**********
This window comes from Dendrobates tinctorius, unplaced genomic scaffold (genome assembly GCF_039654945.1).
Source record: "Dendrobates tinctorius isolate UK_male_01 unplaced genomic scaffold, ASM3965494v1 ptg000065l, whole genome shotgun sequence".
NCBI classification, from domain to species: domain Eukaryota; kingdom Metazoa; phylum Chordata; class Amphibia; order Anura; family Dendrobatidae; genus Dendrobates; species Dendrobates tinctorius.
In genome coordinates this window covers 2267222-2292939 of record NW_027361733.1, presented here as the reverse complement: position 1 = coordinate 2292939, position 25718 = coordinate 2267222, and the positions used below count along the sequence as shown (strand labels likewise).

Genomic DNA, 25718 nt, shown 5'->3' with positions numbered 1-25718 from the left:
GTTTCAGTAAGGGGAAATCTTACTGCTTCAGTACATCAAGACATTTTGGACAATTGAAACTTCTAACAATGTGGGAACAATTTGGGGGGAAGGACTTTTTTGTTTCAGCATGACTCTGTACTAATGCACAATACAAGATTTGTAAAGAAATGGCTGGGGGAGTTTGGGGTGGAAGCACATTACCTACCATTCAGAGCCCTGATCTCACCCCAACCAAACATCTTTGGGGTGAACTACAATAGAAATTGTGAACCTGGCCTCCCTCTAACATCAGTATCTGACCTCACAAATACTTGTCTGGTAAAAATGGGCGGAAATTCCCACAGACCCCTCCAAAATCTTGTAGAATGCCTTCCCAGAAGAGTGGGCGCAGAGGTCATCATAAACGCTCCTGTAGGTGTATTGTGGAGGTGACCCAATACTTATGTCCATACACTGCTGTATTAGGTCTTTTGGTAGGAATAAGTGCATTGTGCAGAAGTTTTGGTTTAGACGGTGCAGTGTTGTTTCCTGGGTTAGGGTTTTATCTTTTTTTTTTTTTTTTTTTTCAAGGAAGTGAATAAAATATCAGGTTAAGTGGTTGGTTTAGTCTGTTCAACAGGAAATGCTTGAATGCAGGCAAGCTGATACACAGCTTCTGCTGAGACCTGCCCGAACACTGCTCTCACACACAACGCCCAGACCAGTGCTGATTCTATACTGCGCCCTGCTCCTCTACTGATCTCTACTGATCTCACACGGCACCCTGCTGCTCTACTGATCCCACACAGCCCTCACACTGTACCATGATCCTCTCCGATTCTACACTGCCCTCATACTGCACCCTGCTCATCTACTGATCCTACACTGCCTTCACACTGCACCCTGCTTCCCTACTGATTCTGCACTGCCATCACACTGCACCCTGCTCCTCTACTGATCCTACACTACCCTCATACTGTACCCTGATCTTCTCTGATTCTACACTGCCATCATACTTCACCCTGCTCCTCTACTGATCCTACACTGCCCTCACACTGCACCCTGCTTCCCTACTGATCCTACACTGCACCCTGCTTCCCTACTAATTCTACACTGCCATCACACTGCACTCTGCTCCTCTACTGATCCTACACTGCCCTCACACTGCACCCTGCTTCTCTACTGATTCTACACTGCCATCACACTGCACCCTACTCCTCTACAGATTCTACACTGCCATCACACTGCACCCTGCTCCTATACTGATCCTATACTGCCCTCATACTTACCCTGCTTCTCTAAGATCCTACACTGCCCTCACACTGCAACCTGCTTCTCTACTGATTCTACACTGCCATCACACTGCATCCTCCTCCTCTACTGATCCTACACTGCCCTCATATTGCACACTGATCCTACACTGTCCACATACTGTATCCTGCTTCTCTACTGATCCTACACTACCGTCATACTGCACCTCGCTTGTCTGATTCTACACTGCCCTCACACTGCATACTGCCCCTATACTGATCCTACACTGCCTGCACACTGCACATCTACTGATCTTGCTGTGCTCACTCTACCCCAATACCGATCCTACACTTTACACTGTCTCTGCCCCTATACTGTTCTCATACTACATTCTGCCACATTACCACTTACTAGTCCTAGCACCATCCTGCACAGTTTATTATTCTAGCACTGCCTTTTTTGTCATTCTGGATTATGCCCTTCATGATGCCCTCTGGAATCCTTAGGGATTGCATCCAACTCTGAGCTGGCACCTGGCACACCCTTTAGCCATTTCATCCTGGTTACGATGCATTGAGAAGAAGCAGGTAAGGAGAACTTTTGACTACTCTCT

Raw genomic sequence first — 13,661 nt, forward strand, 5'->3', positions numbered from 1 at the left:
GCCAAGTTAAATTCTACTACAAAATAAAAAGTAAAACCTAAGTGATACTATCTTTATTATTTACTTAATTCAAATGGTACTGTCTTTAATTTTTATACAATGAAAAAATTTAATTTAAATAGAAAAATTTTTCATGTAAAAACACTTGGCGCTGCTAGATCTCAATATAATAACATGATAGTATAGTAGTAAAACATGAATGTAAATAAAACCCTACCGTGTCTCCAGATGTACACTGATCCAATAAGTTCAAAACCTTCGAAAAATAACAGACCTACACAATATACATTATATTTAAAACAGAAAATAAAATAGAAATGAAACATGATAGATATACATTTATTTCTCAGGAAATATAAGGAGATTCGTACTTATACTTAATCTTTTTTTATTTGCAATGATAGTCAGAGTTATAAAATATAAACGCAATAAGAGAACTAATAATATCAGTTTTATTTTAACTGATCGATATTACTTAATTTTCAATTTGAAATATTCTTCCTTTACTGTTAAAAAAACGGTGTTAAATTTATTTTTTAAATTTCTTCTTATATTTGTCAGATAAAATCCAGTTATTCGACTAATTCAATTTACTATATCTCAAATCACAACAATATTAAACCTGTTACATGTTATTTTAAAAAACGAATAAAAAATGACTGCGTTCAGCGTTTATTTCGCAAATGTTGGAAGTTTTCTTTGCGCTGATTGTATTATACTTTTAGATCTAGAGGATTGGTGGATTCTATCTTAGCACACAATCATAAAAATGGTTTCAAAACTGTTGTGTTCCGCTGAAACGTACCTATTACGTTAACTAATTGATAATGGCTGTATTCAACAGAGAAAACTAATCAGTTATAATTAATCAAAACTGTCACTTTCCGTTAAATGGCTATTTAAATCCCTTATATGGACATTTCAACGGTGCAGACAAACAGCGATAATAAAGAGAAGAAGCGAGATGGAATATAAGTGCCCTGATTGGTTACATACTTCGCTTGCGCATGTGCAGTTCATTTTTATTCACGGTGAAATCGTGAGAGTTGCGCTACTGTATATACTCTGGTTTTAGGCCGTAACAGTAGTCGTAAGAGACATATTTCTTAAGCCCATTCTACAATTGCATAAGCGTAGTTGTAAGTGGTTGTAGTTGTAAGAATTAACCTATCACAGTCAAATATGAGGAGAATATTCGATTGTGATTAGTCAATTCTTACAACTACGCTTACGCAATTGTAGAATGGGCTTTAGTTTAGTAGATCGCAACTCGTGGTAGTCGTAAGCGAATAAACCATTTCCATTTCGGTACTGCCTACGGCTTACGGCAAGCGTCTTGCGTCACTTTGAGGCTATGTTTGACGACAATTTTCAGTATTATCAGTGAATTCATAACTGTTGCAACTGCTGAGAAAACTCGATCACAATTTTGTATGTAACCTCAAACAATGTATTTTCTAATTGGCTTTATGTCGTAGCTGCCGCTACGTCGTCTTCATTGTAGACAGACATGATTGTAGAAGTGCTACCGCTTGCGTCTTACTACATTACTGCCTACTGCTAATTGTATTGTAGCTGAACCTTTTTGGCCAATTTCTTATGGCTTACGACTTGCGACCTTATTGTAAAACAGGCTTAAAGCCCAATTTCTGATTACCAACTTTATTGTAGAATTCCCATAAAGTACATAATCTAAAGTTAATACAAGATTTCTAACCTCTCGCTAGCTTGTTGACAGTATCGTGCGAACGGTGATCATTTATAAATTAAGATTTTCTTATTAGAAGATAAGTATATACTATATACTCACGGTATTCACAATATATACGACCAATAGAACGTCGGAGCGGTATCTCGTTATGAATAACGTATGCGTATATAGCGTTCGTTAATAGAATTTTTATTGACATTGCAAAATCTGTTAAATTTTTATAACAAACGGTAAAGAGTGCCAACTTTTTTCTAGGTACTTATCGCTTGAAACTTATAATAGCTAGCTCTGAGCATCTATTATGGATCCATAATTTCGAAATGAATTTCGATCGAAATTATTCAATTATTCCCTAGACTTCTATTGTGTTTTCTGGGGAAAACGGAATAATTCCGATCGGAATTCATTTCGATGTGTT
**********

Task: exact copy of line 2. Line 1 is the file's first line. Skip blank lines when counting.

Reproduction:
Source record: "Dendrobates tinctorius isolate UK_male_01 unplaced genomic scaffold, ASM3965494v1 ptg000065l, whole genome shotgun sequence".